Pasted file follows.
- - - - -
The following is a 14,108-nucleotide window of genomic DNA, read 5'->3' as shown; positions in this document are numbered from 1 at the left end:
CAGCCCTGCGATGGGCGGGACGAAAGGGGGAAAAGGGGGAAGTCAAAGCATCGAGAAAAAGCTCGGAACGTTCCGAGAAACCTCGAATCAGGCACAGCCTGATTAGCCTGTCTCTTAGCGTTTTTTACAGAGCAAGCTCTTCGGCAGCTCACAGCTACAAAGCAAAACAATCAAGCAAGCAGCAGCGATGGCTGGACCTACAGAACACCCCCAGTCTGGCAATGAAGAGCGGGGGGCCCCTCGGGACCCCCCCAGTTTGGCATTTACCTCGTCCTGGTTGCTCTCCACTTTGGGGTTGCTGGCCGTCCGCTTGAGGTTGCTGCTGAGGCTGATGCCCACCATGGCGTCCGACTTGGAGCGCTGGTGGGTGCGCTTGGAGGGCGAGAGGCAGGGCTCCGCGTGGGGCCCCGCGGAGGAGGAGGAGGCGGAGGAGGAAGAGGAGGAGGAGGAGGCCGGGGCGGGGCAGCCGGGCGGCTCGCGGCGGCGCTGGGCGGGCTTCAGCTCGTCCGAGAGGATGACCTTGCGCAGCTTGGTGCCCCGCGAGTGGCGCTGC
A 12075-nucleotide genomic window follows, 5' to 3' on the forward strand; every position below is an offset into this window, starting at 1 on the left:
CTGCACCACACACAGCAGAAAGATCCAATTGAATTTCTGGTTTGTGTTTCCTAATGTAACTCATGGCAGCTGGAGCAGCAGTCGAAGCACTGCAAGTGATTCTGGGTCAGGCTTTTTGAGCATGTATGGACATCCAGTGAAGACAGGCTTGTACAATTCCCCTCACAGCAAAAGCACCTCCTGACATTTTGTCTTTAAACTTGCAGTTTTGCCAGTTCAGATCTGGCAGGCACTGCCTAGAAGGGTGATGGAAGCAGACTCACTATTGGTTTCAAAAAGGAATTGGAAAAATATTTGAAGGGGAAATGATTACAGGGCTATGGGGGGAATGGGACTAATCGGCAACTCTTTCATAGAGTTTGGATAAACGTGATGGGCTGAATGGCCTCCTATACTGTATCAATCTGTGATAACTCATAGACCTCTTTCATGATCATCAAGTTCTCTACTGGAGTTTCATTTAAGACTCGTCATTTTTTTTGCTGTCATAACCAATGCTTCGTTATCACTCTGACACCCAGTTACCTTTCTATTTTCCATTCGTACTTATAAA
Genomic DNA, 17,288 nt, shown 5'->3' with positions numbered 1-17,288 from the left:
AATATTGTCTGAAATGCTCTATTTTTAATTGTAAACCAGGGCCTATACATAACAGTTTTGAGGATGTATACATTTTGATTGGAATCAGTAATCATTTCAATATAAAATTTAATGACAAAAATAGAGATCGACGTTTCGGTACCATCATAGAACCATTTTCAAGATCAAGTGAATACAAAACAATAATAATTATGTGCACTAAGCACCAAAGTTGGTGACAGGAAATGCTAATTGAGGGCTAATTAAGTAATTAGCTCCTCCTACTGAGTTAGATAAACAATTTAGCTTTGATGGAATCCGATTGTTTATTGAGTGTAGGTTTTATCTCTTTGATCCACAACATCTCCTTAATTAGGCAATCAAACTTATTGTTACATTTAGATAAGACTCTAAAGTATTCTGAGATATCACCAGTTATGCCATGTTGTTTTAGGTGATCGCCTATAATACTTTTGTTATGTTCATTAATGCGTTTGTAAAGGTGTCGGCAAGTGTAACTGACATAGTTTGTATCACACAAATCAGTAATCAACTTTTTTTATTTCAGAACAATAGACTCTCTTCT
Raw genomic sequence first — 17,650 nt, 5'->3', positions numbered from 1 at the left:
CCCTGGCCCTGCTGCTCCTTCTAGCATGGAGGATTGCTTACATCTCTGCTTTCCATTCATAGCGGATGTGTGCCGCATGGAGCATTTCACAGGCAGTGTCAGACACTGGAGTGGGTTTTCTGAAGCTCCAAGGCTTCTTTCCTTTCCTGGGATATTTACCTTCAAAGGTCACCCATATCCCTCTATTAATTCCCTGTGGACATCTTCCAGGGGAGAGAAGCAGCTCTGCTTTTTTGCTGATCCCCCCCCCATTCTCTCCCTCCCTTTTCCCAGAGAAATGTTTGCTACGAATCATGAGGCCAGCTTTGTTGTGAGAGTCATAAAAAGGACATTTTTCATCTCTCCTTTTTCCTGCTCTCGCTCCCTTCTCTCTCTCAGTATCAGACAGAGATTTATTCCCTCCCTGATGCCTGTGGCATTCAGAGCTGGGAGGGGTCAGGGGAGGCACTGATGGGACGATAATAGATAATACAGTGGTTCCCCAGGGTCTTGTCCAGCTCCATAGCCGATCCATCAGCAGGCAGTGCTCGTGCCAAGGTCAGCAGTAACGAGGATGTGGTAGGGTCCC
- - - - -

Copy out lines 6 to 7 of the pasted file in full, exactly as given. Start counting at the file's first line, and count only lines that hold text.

AATATTGTCTGAAATGCTCTATTTTTAATTGTAAACCAGGGCCTATACATAACAGTTTTGAGGATGTATACATTTTGATTGGAATCAGTAATCATTTCAATATAAAATTTAATGACAAAAATAGAGATCGACGTTTCGGTACCATCATAGAACCATTTTCAAGATCAAGTGAATACAAAACAATAATAATTATGTGCACTAAGCACCAAAGTTGGTGACAGGAAATGCTAATTGAGGGCTAATTAAGTAATTAGCTCCTCCTACTGAGTTAGATAAACAATTTAGCTTTGATGGAATCCGATTGTTTATTGAGTGTAGGTTTTATCTCTTTGATCCACAACATCTCCTTAATTAGGCAATCAAACTTATTGTTACATTTAGATAAGACTCTAAAGTATTCTGAGATATCACCAGTTATGCCATGTTGTTTTAGGTGATCGCCTATAATACTTTTGTTATGTTCATTAATGCGTTTGTAAAGGTGTCGGCAAGTGTAACTGACATAGTTTGTATCACACAAATCAGTAATCAACTTTTTTTATTTCAGAACAATAGACTCTCTTCT
Raw genomic sequence first — 17,650 nt, 5'->3', positions numbered from 1 at the left: